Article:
Digital Wallets: Will You Still Need Your Analog Wallet?

Have you heard that paying at the cashier can be as easy as waving your smartphone?

With the rollout of digital wallets from Google (currently in beta) and Visa (coming this fall), quaint analog gadgets like cash and billfolds — and even plastic credit cards with their magnetic stripes — may be on the way out.

How is this possible? Through Near Field Communication, or NFC. NFC is short-range wireless technology that allows two devices to communicate when they are really close together — about 1.6 inches or less. To enable communication, you just enter your PIN. Japan began its cashless NFC journey years ago.

Google Wallet is the first U.S. product to take full advantage of NFC retail capabilities. It’s a free Android app that stores encrypted, virtual versions of your existing plastic credit cards. It also stores coupons and eventually will store loyalty and gift cards, too. Currently it’s only compatible with one phone, the Nexus S 4G on Sprint, and supports only two payment options – the Google Prepaid Card and Citi® MasterCard® with PayPass™. But that will change. You can sign up for Google Wallet updates on the homepage.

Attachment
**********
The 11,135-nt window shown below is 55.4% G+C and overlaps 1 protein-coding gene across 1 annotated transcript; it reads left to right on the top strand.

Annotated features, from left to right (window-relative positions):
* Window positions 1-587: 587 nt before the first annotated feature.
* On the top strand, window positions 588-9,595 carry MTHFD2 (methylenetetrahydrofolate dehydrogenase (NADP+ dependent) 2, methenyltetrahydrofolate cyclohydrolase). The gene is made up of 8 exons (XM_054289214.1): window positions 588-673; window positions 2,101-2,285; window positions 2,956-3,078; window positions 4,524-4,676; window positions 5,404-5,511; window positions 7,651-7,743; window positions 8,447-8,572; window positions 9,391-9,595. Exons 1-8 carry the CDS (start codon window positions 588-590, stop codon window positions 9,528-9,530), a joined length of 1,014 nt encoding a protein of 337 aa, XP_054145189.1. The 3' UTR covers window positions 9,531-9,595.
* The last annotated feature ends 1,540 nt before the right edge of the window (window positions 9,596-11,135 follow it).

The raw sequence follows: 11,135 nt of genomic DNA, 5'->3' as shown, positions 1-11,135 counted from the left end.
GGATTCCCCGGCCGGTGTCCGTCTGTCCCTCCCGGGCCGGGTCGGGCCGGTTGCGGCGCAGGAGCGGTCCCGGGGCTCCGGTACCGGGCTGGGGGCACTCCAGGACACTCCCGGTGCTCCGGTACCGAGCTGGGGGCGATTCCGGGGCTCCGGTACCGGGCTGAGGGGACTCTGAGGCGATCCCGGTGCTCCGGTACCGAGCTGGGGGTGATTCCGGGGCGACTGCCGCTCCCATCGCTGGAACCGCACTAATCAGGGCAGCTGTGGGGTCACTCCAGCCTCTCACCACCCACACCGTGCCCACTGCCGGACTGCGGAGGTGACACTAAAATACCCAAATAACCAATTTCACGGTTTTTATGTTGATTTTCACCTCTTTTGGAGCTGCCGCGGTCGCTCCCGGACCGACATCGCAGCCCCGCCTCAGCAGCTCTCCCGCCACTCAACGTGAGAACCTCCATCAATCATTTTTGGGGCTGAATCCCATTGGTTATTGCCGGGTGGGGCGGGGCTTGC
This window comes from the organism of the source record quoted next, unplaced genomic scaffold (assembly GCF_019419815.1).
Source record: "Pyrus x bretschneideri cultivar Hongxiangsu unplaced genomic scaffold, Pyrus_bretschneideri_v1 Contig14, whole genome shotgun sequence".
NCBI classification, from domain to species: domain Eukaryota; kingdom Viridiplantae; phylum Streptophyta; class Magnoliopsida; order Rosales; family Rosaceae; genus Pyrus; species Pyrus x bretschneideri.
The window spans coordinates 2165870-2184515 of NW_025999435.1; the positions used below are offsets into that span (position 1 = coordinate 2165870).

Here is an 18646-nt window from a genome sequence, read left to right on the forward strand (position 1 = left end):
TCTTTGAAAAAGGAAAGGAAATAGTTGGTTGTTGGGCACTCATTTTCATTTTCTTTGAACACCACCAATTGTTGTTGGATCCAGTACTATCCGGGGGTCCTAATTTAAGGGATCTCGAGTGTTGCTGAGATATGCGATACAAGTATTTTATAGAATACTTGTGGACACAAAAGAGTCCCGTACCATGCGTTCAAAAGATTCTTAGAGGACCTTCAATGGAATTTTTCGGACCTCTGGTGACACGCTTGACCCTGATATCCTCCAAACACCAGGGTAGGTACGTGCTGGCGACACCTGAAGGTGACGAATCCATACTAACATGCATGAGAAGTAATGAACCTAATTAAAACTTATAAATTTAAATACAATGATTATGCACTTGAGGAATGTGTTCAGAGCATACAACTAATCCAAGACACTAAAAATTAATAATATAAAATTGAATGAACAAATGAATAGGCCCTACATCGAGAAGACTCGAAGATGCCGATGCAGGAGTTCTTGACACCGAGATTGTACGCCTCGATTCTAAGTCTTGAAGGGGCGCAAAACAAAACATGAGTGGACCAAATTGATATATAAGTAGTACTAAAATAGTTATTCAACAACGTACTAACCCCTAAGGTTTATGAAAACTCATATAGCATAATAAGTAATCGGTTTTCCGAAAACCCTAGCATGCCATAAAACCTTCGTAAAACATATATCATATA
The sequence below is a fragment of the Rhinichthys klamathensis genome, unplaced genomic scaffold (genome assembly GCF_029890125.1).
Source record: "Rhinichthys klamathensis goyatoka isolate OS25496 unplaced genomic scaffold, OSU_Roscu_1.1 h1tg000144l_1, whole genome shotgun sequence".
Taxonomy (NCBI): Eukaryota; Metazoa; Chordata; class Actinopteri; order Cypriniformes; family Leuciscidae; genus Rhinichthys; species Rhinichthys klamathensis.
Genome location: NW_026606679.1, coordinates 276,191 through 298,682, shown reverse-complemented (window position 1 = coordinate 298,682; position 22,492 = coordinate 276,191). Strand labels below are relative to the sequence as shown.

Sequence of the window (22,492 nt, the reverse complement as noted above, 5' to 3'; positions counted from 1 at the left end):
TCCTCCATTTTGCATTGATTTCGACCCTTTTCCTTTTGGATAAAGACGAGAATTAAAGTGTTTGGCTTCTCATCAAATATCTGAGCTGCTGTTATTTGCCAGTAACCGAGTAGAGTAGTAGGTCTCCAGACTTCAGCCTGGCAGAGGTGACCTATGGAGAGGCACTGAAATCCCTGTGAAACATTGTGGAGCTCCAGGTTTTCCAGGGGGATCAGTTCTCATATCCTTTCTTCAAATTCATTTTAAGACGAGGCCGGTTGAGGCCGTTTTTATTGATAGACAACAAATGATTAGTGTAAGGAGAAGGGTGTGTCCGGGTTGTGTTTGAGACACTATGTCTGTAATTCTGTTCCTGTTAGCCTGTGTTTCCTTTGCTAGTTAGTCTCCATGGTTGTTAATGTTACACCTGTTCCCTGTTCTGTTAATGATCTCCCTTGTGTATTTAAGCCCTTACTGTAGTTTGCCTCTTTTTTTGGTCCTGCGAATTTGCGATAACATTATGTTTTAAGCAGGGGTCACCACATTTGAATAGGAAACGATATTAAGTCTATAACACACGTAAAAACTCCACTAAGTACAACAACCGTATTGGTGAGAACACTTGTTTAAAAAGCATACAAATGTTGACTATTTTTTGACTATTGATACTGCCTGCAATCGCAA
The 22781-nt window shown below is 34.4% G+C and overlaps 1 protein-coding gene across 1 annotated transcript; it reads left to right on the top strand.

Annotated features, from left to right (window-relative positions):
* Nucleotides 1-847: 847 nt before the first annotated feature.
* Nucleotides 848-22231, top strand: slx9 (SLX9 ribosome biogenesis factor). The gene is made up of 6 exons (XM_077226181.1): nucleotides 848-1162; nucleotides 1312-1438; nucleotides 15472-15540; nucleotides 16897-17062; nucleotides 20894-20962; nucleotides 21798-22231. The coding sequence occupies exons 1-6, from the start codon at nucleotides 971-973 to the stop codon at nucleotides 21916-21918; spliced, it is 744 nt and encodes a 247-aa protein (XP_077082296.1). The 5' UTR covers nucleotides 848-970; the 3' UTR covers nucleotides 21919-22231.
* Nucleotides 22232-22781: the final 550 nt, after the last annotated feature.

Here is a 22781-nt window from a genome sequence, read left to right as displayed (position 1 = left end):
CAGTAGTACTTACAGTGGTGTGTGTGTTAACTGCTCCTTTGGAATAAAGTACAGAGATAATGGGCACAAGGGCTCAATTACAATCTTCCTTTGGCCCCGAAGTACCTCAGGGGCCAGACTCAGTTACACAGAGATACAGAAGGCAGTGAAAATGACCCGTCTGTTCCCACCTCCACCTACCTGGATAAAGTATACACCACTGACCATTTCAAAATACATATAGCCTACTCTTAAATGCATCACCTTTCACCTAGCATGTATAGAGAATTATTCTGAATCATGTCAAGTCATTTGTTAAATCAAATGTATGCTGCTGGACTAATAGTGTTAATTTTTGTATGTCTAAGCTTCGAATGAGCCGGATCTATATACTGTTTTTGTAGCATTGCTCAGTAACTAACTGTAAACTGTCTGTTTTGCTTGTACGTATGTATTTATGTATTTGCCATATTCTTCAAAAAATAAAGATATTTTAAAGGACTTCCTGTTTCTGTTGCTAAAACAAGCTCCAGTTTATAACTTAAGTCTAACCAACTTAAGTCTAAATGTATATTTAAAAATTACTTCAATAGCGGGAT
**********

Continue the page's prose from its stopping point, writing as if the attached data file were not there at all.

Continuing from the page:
When Visa launches its digital wallet this fall, you’ll see features that work across channels (mobile, e-commerce, social) and can be ultra-tailored just for you. Will competitors follow? You bet, including Apple, which has already applied for patents, and a mobile wallet system called ISIS from AT&T Mobility, T-Mobile USA and Verizon Wireless.

Merchants love NFC technology because consumers spend more when it’s easier to pay (just ask Starbucks about their prepaid cards). And consumers will love it because it’s streamlined, faster and lets you hop through the checkout line.

And don’t be surprised if sometime soon a sales clerk scans your credit card using a smartphone or tablet. A tiny Square credit card reader that plugs into an audio jack is changing the entire concept of the checkout line.